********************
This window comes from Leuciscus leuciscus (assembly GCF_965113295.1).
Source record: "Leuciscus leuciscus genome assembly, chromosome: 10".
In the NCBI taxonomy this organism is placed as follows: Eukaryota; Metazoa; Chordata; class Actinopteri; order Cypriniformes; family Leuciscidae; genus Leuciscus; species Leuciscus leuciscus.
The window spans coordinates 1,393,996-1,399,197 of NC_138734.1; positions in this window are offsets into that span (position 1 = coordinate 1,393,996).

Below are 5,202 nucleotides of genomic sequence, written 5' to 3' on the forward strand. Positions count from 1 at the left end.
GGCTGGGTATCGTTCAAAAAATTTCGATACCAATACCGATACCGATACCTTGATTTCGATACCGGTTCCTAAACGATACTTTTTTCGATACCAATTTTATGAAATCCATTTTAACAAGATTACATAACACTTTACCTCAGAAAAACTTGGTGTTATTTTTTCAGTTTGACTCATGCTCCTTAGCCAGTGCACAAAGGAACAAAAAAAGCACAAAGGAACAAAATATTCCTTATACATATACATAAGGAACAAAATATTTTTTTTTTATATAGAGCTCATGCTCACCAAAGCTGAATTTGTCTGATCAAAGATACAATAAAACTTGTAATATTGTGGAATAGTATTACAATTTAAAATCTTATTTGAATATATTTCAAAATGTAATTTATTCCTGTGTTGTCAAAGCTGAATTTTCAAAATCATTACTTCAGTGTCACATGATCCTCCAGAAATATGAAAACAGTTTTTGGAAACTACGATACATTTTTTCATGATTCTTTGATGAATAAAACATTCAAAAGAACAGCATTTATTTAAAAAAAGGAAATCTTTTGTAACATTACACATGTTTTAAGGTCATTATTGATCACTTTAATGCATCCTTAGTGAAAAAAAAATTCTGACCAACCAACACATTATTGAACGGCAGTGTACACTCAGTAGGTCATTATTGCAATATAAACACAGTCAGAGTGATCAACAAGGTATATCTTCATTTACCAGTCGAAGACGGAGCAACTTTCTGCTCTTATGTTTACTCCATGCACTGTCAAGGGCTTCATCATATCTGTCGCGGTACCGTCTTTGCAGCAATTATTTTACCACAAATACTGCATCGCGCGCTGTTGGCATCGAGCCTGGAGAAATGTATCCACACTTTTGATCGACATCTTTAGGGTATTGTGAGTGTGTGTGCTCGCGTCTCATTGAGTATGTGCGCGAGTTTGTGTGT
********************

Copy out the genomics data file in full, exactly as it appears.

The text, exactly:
This window comes from Leuciscus leuciscus (assembly GCF_965113295.1).
Source record: "Leuciscus leuciscus genome assembly, chromosome: 10".
In the NCBI taxonomy this organism is placed as follows: Eukaryota; Metazoa; Chordata; class Actinopteri; order Cypriniformes; family Leuciscidae; genus Leuciscus; species Leuciscus leuciscus.
The window spans coordinates 1,393,996-1,399,197 of NC_138734.1; positions in this window are offsets into that span (position 1 = coordinate 1,393,996).

Below are 5,202 nucleotides of genomic sequence, written 5' to 3' on the forward strand. Positions count from 1 at the left end.
GGCTGGGTATCGTTCAAAAAATTTCGATACCAATACCGATACCGATACCTTGATTTCGATACCGGTTCCTAAACGATACTTTTTTCGATACCAATTTTATGAAATCCATTTTAACAAGATTACATAACACTTTACCTCAGAAAAACTTGGTGTTATTTTTTCAGTTTGACTCATGCTCCTTAGCCAGTGCACAAAGGAACAAAAAAAGCACAAAGGAACAAAATATTCCTTATACATATACATAAGGAACAAAATATTTTTTTTTTATATAGAGCTCATGCTCACCAAAGCTGAATTTGTCTGATCAAAGATACAATAAAACTTGTAATATTGTGGAATAGTATTACAATTTAAAATCTTATTTGAATATATTTCAAAATGTAATTTATTCCTGTGTTGTCAAAGCTGAATTTTCAAAATCATTACTTCAGTGTCACATGATCCTCCAGAAATATGAAAACAGTTTTTGGAAACTACGATACATTTTTTCATGATTCTTTGATGAATAAAACATTCAAAAGAACAGCATTTATTTAAAAAAAGGAAATCTTTTGTAACATTACACATGTTTTAAGGTCATTATTGATCACTTTAATGCATCCTTAGTGAAAAAAAAATTCTGACCAACCAACACATTATTGAACGGCAGTGTACACTCAGTAGGTCATTATTGCAATATAAACACAGTCAGAGTGATCAACAAGGTATATCTTCATTTACCAGTCGAAGACGGAGCAACTTTCTGCTCTTATGTTTACTCCATGCACTGTCAAGGGCTTCATCATATCTGTCGCGGTACCGTCTTTGCAGCAATTATTTTACCACAAATACTGCATCGCGCGCTGTTGGCATCGAGCCTGGAGAAATGTATCCACACTTTTGATCGACATCTTTAGGGTATTGTGAGTGTGTGTGCTCGCGTCTCATTGAGTATGTGCGCGAGTTTGTGTGT